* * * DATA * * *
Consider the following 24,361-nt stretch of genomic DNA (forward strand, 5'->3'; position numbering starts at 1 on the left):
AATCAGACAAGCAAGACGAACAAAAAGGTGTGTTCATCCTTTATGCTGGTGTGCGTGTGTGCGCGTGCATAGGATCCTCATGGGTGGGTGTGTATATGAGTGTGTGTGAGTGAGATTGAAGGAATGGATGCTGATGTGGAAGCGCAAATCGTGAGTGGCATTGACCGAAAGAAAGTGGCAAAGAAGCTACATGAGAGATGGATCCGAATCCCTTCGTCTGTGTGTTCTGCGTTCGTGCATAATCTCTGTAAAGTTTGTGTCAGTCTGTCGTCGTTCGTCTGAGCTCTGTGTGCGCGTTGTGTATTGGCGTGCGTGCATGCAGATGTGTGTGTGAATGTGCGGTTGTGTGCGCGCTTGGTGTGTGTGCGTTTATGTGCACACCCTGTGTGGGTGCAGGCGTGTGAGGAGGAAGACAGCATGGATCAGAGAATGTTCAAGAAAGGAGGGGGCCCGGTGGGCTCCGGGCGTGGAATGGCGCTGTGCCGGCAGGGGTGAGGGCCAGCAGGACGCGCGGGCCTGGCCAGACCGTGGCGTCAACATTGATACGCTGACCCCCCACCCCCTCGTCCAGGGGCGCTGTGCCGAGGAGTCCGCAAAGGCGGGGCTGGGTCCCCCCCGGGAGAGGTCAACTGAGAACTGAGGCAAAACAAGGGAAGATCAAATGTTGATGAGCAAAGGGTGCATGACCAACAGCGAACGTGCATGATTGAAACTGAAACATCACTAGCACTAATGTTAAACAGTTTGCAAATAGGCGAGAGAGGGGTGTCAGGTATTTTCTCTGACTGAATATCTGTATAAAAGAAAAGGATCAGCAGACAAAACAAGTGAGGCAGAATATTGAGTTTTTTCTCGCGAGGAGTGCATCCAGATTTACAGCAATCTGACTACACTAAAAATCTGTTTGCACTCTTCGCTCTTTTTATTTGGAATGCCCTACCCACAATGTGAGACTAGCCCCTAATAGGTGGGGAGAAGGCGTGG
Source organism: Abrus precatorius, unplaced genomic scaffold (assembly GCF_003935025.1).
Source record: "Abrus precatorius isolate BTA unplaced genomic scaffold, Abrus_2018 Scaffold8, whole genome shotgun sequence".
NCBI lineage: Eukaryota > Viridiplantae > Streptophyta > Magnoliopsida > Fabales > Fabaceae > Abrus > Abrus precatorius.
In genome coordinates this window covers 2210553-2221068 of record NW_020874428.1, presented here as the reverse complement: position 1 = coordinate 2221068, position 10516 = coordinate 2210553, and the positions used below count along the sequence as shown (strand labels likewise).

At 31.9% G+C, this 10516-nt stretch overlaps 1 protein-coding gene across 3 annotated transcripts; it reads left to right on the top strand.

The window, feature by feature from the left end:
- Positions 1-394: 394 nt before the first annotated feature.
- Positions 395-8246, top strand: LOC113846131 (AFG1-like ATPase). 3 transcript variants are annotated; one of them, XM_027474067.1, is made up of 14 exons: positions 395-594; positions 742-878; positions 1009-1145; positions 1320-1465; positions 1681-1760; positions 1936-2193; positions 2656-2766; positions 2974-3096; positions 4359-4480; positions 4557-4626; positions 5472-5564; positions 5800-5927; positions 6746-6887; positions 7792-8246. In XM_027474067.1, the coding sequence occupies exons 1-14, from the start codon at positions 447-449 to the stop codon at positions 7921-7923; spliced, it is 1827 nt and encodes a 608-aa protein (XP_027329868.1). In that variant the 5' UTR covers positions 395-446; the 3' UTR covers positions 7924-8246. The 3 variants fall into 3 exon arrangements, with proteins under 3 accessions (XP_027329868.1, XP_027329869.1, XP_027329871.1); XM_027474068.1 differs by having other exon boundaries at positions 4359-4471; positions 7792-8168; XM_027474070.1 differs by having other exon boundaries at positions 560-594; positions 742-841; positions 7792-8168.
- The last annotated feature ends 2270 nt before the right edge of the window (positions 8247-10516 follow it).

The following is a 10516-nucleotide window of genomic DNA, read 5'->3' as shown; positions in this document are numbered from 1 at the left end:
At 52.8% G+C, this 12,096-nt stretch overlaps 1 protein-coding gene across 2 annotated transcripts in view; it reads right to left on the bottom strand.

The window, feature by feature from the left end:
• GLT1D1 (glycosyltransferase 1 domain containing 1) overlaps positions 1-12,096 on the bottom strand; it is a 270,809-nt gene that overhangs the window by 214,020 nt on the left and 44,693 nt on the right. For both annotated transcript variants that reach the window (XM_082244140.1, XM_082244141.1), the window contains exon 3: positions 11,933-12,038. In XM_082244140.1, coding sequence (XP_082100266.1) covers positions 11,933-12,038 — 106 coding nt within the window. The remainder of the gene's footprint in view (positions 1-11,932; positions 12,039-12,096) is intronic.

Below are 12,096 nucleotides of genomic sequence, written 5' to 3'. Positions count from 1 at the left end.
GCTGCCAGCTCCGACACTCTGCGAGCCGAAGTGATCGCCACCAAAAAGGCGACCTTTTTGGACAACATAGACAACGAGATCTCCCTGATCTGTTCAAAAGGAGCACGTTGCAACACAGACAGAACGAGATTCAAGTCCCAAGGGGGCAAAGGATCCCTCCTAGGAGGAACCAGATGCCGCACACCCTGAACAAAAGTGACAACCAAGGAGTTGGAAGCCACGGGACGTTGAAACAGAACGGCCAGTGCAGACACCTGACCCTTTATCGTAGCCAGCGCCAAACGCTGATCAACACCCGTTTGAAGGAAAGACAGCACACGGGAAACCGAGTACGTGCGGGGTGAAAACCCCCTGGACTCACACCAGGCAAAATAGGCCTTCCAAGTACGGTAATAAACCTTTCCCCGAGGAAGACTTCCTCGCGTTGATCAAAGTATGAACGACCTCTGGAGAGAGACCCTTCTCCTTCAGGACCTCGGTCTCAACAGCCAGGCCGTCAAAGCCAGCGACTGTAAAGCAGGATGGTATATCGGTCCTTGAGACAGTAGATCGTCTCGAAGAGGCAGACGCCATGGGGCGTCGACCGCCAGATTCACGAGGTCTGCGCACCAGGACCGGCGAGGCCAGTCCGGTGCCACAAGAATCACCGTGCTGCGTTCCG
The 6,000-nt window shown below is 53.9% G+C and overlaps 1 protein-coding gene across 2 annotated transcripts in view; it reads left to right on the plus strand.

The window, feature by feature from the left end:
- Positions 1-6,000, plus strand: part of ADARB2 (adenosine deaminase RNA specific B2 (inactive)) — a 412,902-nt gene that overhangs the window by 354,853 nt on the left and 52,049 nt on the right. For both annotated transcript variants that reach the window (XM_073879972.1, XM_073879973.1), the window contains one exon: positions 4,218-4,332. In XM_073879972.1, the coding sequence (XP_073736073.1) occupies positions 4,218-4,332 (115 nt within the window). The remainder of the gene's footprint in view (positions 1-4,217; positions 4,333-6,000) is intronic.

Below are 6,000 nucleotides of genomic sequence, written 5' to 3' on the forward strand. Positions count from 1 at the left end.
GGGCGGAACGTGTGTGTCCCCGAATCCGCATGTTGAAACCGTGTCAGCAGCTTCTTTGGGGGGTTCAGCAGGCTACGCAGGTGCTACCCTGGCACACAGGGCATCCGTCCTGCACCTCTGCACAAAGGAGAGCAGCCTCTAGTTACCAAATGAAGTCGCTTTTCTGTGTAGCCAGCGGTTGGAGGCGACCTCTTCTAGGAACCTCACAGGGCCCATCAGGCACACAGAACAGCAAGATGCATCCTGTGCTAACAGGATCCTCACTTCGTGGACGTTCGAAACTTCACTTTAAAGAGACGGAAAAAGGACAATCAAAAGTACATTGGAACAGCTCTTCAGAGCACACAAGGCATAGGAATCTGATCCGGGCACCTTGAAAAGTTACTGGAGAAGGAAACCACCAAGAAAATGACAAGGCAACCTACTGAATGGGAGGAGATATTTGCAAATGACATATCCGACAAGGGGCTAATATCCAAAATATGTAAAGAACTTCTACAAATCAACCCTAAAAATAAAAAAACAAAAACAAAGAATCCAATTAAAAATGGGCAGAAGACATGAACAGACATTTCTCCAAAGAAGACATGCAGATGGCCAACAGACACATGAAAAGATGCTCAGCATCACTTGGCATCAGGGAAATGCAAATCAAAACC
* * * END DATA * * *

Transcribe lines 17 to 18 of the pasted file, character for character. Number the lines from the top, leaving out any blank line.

GCTGCCAGCTCCGACACTCTGCGAGCCGAAGTGATCGCCACCAAAAAGGCGACCTTTTTGGACAACATAGACAACGAGATCTCCCTGATCTGTTCAAAAGGAGCACGTTGCAACACAGACAGAACGAGATTCAAGTCCCAAGGGGGCAAAGGATCCCTCCTAGGAGGAACCAGATGCCGCACACCCTGAACAAAAGTGACAACCAAGGAGTTGGAAGCCACGGGACGTTGAAACAGAACGGCCAGTGCAGACACCTGACCCTTTATCGTAGCCAGCGCCAAACGCTGATCAACACCCGTTTGAAGGAAAGACAGCACACGGGAAACCGAGTACGTGCGGGGTGAAAACCCCCTGGACTCACACCAGGCAAAATAGGCCTTCCAAGTACGGTAATAAACCTTTCCCCGAGGAAGACTTCCTCGCGTTGATCAAAGTATGAACGACCTCTGGAGAGAGACCCTTCTCCTTCAGGACCTCGGTCTCAACAGCCAGGCCGTCAAAGCCAGCGACTGTAAAGCAGGATGGTATATCGGTCCTTGAGACAGTAGATCGTCTCGAAGAGGCAGACGCCATGGGGCGTCGACCGCCAGATTCACGAGGTCTGCGCACCAGGACCGGCGAGGCCAGTCCGGTGCCACAAGAATCACCGTGCTGCGTTCCG
The 6,000-nt window shown below is 53.9% G+C and overlaps 1 protein-coding gene across 2 annotated transcripts in view; it reads left to right on the plus strand.